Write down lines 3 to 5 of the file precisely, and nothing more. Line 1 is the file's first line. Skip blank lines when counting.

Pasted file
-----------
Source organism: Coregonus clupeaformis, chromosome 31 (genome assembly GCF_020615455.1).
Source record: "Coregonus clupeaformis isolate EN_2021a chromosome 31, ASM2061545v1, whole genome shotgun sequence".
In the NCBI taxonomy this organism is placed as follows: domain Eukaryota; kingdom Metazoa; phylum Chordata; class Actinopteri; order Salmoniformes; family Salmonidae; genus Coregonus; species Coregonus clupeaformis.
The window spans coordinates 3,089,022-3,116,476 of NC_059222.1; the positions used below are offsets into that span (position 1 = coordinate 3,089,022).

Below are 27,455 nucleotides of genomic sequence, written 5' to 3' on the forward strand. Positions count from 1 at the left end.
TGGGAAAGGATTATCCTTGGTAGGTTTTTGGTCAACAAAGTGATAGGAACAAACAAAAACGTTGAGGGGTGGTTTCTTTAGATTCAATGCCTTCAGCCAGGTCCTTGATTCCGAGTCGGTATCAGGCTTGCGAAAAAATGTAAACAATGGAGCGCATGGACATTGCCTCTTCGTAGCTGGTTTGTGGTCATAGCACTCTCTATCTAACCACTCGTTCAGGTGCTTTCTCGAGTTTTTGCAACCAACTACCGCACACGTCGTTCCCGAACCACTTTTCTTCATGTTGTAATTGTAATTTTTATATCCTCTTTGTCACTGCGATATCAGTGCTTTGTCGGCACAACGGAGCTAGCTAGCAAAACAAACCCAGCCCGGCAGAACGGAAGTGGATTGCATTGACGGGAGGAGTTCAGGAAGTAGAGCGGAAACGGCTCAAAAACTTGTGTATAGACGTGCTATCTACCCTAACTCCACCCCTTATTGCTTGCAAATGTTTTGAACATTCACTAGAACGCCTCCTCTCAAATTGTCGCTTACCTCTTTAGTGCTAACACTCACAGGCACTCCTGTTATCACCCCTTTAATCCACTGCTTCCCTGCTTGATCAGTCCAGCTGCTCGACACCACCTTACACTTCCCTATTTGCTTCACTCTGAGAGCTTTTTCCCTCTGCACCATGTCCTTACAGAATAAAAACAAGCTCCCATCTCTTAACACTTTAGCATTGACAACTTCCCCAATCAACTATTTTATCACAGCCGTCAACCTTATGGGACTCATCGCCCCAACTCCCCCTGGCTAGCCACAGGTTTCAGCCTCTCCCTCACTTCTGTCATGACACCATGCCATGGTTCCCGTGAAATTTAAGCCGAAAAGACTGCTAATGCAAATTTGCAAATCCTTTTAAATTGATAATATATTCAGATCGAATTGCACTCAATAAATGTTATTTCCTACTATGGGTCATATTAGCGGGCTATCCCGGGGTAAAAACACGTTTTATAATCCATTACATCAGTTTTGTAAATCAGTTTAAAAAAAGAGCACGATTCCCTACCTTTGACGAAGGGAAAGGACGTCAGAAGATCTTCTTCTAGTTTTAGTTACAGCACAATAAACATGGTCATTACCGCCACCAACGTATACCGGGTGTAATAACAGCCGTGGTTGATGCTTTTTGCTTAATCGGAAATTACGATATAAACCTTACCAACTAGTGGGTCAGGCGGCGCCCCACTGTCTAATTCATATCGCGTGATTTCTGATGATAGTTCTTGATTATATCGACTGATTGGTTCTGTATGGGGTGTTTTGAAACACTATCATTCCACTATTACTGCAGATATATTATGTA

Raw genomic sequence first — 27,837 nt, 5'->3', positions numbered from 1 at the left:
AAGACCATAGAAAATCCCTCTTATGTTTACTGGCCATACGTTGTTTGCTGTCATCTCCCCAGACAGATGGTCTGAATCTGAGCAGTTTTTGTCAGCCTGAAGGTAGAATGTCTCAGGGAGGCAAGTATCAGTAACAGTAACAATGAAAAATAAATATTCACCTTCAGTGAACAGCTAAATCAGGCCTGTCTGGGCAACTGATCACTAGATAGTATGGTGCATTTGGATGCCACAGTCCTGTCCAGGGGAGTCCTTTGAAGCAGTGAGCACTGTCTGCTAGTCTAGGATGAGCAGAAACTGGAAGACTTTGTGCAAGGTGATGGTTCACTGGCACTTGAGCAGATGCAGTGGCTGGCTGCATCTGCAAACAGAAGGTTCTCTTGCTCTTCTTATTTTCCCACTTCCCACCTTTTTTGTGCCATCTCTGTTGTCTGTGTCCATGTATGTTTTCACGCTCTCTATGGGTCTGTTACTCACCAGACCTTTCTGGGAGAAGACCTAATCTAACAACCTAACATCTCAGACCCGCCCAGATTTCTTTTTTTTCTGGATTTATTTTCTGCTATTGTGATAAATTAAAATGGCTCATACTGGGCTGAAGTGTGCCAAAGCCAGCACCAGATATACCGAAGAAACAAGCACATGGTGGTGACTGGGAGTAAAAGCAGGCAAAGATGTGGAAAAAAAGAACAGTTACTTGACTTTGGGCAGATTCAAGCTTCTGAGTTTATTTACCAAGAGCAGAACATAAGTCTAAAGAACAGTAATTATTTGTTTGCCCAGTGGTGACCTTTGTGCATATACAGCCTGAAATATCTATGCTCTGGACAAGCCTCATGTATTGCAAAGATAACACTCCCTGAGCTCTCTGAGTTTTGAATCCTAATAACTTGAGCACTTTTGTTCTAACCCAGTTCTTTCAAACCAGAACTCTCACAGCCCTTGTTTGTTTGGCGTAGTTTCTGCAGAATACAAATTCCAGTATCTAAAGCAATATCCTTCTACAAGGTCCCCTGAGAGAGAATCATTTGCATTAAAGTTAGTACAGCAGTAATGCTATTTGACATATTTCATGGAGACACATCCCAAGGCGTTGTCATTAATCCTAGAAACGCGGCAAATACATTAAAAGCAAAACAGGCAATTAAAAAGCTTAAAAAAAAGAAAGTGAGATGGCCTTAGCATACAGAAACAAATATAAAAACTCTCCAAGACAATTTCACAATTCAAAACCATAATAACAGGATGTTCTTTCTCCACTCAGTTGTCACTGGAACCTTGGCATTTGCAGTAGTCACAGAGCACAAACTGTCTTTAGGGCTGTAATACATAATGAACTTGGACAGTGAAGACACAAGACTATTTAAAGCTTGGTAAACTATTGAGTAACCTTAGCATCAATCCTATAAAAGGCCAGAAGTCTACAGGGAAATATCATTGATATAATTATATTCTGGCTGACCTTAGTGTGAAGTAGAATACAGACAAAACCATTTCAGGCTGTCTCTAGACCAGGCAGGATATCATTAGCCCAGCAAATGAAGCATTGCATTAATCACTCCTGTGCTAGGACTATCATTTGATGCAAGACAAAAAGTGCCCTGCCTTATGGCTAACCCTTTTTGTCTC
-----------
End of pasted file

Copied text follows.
In the NCBI taxonomy this organism is placed as follows: domain Eukaryota; kingdom Metazoa; phylum Chordata; class Actinopteri; order Salmoniformes; family Salmonidae; genus Coregonus; species Coregonus clupeaformis.
The window spans coordinates 3,089,022-3,116,476 of NC_059222.1; the positions used below are offsets into that span (position 1 = coordinate 3,089,022).

Below are 27,455 nucleotides of genomic sequence, written 5' to 3' on the forward strand. Positions count from 1 at the left end.